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Homework Help: Summation differentiation geometric series

  1. Feb 2, 2010 #1
    1. The problem statement, all variables and given/known data
    find the sum for

    [tex]\sum_{k=1}^{\infty} kx^{k} [/tex]


    2. Relevant equations

    [tex]\sum_{k=0}^{\infty} x^{k} = \frac{1}{1-x}; -1 < x < 1 [/tex]

    3. The attempt at a solution

    [tex] \sum_{k=1}^{\infty} kx^{k} = \sum_{n=0}^{\infty}(n+1)x^{n+1} = x\sum_{n=0}^{\infty} (n+1)x^{n} = x \frac{d}{dx} \sum_{n=0}^{\infty}x^{n+1}[/tex]

    I'm not sure how to proceed; thoughts?
     
  2. jcsd
  3. Feb 2, 2010 #2

    rock.freak667

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    I think from here

    [tex]\sum_{k=0}^{\infty} x^{k} = \frac{1}{1-x}[/tex]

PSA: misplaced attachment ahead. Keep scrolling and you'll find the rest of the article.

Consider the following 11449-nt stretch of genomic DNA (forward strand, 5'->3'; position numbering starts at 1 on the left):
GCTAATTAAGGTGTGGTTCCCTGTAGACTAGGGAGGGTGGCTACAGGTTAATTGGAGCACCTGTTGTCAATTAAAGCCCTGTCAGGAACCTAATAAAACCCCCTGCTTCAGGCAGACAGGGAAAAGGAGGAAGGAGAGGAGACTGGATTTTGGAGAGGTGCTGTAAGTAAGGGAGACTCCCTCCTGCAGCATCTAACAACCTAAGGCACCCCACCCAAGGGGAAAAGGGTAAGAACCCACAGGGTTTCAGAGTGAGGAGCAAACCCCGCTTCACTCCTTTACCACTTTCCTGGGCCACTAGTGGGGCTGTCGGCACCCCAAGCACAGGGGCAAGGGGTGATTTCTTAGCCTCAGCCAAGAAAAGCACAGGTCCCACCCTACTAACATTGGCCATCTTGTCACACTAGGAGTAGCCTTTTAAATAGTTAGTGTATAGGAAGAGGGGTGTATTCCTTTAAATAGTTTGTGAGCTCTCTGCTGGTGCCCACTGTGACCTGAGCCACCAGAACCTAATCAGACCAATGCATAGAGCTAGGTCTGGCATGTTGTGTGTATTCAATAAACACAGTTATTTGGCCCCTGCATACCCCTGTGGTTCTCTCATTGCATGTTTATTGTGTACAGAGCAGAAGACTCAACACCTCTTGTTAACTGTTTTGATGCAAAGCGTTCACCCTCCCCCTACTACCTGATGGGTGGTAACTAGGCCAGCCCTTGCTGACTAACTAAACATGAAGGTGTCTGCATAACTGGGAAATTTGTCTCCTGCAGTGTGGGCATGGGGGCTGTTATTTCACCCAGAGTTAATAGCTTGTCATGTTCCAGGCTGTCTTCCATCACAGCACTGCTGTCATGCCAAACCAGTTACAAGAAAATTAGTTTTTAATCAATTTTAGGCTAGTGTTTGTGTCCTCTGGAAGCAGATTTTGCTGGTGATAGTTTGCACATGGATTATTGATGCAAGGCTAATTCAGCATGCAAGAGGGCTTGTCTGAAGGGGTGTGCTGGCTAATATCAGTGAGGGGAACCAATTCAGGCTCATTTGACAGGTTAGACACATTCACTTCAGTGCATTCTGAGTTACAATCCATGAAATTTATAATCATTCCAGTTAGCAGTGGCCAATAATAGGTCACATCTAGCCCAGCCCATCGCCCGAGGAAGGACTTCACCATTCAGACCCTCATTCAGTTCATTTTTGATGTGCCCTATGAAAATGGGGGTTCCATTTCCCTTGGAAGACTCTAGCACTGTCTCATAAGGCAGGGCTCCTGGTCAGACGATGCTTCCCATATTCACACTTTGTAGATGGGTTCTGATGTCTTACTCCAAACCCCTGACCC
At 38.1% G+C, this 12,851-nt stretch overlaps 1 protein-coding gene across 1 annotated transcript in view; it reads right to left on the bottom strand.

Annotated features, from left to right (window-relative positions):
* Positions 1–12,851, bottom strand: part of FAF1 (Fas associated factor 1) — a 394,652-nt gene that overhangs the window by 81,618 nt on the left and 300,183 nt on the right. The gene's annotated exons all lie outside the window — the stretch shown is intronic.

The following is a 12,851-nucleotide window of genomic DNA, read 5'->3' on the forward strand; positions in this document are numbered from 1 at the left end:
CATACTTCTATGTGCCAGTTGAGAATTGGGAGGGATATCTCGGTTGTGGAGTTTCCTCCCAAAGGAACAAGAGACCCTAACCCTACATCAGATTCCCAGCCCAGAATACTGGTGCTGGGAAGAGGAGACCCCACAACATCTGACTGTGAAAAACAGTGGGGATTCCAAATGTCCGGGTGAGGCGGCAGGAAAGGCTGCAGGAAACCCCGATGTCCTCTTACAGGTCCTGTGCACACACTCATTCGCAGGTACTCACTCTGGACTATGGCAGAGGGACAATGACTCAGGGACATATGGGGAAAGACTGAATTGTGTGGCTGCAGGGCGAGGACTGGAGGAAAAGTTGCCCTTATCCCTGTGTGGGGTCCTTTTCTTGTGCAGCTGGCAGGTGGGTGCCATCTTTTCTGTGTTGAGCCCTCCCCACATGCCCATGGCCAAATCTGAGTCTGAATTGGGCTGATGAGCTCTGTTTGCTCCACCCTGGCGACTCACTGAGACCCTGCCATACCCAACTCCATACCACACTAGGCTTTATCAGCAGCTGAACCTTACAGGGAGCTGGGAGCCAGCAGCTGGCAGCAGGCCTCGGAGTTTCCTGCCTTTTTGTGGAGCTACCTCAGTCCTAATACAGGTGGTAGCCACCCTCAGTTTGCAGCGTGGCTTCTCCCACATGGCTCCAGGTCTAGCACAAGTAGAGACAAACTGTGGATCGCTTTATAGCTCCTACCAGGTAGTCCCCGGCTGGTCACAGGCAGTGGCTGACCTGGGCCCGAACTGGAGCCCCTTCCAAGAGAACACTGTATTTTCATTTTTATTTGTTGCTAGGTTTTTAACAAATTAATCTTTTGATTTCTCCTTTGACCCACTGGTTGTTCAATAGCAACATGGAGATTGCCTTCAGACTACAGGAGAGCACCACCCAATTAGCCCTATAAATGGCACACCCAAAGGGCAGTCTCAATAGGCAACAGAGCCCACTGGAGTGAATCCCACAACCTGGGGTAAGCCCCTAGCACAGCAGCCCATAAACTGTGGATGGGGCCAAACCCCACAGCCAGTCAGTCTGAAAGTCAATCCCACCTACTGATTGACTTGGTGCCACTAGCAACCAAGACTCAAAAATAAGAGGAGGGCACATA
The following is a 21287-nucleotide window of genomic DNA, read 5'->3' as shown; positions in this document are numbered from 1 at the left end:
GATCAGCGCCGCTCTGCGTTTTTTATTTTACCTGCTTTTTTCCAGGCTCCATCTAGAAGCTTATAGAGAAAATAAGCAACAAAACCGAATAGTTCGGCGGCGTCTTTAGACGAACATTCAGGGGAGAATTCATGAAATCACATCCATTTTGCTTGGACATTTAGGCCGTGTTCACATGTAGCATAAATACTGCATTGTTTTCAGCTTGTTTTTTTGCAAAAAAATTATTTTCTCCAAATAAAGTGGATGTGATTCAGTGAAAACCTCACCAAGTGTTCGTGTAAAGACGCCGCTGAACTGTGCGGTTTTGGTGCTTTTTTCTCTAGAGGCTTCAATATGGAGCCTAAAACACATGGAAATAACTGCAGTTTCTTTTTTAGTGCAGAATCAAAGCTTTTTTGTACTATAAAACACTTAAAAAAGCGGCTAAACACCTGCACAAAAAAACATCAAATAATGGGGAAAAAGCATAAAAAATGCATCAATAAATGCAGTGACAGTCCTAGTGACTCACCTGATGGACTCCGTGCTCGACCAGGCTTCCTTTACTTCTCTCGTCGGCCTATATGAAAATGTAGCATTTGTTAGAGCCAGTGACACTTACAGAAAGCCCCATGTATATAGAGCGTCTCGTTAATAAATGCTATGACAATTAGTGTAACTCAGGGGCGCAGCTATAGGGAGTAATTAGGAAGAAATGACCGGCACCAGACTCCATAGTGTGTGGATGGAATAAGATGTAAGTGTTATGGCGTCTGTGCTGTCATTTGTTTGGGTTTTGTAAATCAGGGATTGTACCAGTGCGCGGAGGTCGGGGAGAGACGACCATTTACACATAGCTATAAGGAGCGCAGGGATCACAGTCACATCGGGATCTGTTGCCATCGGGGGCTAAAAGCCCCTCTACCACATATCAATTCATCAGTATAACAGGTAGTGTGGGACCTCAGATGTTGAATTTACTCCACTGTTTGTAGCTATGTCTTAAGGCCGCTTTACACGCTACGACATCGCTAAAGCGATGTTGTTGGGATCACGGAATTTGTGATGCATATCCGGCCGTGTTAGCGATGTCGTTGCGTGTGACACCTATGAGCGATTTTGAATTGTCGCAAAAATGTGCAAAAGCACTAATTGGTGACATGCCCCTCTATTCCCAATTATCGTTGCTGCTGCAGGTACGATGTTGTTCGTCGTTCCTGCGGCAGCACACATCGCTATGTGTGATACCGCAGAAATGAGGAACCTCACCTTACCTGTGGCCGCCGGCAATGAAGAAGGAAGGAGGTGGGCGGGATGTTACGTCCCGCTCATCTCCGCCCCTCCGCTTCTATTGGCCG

You should just differentiate both sides w.r.t. x and then change the index.
     
  4. Feb 2, 2010 #3
    does it matter that it's xn+1 and not xn?
     
  5. Feb 2, 2010 #4

    tiny-tim

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    Hi Somefantastik! :smile:

    (ooh, you just changed it! :biggrin:)

    That's fine … now you need to get that ∑xn+1 to be part of a ∑xn starting at 0 (so you may need to subtract something :wink:).
     
  6. Feb 2, 2010 #5
    How about

    [tex] x \frac{d}{dx} \sum_{n=0}^{\infty}x^{n+1} = x \frac{d}{dx}\left[x\left(\sum_{n=0}^{\infty}x^{n}\right)\right] = x \frac{d}{dx}\left[x\frac{1}{1-x}\right][/tex]
     
  7. Feb 2, 2010 #6

    tiny-tim

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    Yes, that's fine also. :smile:

    ( x/(1-x) = 1/(1-x) - 1 )

    (though in the form 1/(1-x) - 1, it's easier to differentiate! :wink:)
     
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